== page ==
CA Monterey




Kaliforniens Central Coast


Californias First City

Official flag:


The small coastal town of Monterey carefully conserves the image that has made it known around the world, thanks to the novel Cannery Row“ by John Steinbeck. The famous author himself lived in the city in whose main street Ocean View Avenue there used to be a lot of fish cannery and processing plants. Today, none of these are left but the road has been renamed Cannery Row and the vacated buildings have been remodeled without losing their original looks. In them, today there are restaurants, shops, hotels and a few Bed & Breakfasts, all of which have steady visitor traffic. It has indeed been possible to preserve the atmosphere Steinbeck once described in most cases. At the end of the street, a large sea lion colony has made its home and has become a tourist attraction itself. The same is true for the adjacent, pedestrian-only Fisherman’s Wharf. While this is no longer the place from where fishermen depart and where they return to to process their catch, but although there area mainly restaurants here nowadays, visitors may catch a glimpse of the old times in the face of the historic buildings. At Fisherman’s Wharf, there is also the heritage-rich Wharf Theater.

Those looking to trace Monterey’s history can do so by following the Path of History, a route through town beginning in front of the Customs House. This former customs building has been meticulously restored back to how it looked around 1840 and today hosts a museum. Nearby, in the Maritime Museum of History another exhibition looks back on the significance of the fishing industry for the region. Among other stops along the Path of History is the Stevenson House on Houston Street, where famous author Robert Louis Stevenson spent some time and the Colton Hall. In this building, the Consitution of California was composed in 1849. Colton Hall today is the location of a museum on the history of California and also has some interesting artefacts from the time between 1770 and 1822, when Monterey was the capital of the then-Spanish California.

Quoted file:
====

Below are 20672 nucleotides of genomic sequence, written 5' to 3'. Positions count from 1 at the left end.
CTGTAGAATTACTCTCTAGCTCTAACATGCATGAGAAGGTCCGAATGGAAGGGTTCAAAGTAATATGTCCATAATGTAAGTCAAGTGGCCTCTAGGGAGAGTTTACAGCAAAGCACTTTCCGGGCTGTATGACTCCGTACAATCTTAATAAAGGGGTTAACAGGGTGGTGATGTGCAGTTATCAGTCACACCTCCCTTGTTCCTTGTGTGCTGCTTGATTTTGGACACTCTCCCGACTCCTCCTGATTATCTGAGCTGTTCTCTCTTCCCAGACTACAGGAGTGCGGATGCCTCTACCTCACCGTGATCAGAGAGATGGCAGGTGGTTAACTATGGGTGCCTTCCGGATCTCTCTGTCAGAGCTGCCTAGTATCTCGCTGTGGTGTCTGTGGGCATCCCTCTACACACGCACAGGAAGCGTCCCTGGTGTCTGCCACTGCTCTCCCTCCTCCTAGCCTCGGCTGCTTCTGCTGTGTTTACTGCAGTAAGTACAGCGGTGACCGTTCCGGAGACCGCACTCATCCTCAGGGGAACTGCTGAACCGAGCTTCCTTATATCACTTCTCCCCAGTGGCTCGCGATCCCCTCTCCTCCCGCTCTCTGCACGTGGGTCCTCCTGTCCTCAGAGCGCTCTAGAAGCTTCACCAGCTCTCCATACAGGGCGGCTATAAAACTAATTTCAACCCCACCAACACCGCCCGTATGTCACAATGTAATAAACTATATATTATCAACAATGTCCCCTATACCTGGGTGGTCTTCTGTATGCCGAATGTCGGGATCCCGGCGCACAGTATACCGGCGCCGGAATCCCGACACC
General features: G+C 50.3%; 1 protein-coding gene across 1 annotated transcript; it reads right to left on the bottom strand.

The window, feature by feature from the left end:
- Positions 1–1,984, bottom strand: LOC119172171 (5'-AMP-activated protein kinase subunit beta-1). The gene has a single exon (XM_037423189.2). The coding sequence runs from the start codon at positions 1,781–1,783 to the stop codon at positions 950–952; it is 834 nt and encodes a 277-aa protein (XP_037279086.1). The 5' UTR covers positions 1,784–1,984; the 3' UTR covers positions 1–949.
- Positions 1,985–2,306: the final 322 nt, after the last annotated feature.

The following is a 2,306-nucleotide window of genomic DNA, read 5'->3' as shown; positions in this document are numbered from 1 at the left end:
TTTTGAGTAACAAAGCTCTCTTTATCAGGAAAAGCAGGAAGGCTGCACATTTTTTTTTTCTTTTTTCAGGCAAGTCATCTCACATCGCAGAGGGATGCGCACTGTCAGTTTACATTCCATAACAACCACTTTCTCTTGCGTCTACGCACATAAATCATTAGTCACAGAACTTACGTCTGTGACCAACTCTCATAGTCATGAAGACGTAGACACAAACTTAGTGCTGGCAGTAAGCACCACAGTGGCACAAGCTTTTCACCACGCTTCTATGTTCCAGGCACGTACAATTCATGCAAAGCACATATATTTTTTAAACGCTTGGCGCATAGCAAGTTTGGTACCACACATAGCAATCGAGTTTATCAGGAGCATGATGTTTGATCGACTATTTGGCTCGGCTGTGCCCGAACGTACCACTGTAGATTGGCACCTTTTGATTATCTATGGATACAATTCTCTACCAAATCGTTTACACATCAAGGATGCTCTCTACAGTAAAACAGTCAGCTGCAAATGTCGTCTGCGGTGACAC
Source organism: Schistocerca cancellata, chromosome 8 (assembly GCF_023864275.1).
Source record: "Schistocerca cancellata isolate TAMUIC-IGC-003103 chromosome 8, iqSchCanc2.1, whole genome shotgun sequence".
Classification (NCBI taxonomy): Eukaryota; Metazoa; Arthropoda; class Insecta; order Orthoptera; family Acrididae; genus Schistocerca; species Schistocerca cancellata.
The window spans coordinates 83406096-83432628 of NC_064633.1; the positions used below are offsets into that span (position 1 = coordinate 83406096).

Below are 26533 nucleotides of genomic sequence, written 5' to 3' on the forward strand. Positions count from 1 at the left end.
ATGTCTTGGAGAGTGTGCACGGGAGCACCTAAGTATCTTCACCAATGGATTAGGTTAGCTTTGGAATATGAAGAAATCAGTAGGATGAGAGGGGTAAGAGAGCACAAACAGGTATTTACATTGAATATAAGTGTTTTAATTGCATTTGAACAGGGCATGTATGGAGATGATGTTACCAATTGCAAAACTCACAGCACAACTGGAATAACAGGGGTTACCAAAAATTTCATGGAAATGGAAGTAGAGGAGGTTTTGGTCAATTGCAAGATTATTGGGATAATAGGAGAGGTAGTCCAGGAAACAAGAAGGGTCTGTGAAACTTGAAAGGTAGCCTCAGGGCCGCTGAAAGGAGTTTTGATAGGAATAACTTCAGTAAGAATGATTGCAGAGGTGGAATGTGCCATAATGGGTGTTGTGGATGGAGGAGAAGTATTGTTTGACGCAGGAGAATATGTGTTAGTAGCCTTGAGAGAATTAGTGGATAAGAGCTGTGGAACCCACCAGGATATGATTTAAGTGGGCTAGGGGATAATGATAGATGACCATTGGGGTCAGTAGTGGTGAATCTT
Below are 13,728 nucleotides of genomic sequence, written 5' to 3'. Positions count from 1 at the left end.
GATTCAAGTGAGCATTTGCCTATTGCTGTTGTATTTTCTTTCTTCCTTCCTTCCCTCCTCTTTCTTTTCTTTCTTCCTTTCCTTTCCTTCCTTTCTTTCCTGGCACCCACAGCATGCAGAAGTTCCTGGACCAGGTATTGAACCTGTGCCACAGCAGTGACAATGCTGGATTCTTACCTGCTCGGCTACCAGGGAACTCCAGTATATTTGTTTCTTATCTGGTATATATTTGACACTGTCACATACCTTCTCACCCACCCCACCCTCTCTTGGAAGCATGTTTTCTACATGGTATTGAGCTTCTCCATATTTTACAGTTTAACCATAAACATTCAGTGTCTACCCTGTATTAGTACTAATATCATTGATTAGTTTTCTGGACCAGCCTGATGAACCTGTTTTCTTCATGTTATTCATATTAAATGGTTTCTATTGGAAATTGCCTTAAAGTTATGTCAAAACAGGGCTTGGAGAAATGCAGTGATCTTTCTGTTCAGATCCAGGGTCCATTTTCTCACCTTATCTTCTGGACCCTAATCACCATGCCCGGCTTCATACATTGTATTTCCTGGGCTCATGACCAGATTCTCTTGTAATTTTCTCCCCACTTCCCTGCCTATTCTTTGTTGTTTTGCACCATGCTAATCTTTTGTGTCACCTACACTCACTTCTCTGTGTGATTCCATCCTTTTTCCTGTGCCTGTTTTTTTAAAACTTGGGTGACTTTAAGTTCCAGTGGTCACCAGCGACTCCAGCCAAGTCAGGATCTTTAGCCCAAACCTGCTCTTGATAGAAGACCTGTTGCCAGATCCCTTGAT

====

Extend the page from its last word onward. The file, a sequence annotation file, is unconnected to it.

John Steinbeck and Robert Louis Stevenson by far weren’t the only Monterey residents with famous name, the city has been drawing many artists for many generations. The Monterey Museum of Art which has two exhibitions (on La Mirada and on Pacific Street) has a lot of works made by artists who have spent at least part of their lives here. The collection encompasses paintings, photos and sculptures.

One of the city’s main attractions is the internationally recognized Monterey Bay Aquarium on Cannery Row. The aquarium, in which some 35,000 animals live, is connected to the Pacific Ocean by a system of tubes, thus enabling natural tide changes in the aquarium itself. The second-largest tank of the institution, holding 1.3 million litres of water, has a built-in wave machine and features direct sunlight from above. The largest tank hold even 4.5 million litres and has been constructed with the world’s largest continuous glass pane. Apart from fish from the Pacific habitat, the aquarium also is home to otters and penguins, in addition there are several laboratories for marine biology located here. The aquarium is open daily from 10 am and until 5 pm in winter and 6 pm in the summer.

Those interested in the creatures of the sea may also want to consider meeting them in their natural habitat. There are many options for Pacific boat excursions off the coast of Monterey available, where guests can watch dolphins, whales and other animals.



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Deutsche Version: Kalifornien